One spring day in 1953, the "Colonial Express," arriving at Washington, D.C., after an
overnight run from Boston, suffered an airbrake failure and crashed through the bumping block
at the end of Union Station's track No. 16. The locomotive and first car arrived on the concrete
floor instead of alongside the platform. The concrete floor promptly collapsed, dropping the
equipment into the mailroom below. Yes, modern rail equipment is heavy.
Because the locomotive weighed 130 tons, it is not surprising the concrete floor gave way.
This incident illustrates the impact the forces involved in operating locomotives and trains can
have. If the track between Boston and Washington had been laid directly on the surface of the
ground instead of on an adequate roadbed, the 130-ton locomotive of the "Colonial Express"
would have caused the ground to give way in many places just as it did the concrete floor. The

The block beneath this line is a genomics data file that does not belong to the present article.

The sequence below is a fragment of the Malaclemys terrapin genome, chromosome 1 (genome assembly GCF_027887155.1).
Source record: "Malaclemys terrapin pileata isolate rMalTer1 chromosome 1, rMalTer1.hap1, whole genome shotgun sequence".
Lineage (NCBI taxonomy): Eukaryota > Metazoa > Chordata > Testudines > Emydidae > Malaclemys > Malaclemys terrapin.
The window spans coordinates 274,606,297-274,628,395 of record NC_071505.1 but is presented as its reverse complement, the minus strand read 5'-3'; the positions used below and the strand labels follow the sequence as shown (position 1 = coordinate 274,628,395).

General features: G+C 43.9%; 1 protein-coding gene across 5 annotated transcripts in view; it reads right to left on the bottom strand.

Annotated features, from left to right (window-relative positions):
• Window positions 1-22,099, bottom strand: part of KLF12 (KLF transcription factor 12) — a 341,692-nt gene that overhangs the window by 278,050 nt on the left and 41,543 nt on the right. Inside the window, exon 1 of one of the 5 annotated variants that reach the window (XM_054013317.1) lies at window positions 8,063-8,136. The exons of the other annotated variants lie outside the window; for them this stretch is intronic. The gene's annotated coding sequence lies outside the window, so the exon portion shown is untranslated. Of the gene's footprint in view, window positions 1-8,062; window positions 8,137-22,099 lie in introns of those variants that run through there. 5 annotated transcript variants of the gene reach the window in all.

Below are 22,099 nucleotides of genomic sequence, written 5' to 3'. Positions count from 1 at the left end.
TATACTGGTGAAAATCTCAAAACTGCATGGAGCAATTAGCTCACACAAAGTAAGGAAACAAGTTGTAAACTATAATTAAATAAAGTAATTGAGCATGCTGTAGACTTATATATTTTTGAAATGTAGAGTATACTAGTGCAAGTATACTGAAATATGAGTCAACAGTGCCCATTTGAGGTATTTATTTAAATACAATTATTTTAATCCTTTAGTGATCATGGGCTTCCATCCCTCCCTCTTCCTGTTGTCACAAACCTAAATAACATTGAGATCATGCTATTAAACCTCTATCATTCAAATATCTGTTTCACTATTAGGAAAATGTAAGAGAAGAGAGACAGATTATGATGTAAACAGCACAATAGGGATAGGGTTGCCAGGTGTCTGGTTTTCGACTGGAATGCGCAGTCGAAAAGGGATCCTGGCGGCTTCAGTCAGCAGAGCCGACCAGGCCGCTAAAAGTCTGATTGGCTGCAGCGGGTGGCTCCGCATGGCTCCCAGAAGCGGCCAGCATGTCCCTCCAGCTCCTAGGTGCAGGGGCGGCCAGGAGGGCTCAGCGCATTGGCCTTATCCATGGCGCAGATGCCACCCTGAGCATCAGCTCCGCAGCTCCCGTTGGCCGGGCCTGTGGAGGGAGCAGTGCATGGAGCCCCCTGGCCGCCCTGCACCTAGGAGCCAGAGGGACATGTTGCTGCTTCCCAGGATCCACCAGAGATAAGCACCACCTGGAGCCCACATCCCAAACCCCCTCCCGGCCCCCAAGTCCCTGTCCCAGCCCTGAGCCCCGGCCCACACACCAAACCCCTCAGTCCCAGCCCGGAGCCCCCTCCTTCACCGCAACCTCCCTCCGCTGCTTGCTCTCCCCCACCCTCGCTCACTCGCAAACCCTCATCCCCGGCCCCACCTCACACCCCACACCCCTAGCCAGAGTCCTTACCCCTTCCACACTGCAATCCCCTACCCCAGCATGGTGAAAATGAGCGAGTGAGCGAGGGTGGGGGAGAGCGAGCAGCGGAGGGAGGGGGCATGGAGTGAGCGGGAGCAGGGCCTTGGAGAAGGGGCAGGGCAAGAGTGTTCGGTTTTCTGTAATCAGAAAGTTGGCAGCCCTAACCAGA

rails of such track would bend or break in many places, speed would necessarily be cut, and
derailment would occur often.
To add to these problems, rain would frequently cause the tracks to be covered with
water, and the resulting mud would offer no resistance to the weight of trains. Furthermore, the
ground surface is irregular. Track laid directly on such an irregular surface would result in an
extremely rough ride as well as damage to rolling stock, freight, and rails. Operation over such
track would be a nuisance and an economic failure.
An adequate roadbed is essential to a stable track, because it must provide the proper
foundation for the trains rolling over the track. The ballast used on it must be of the correct
composition and depth, and the roadbed must be well drained. Chapter 2 contains two sections.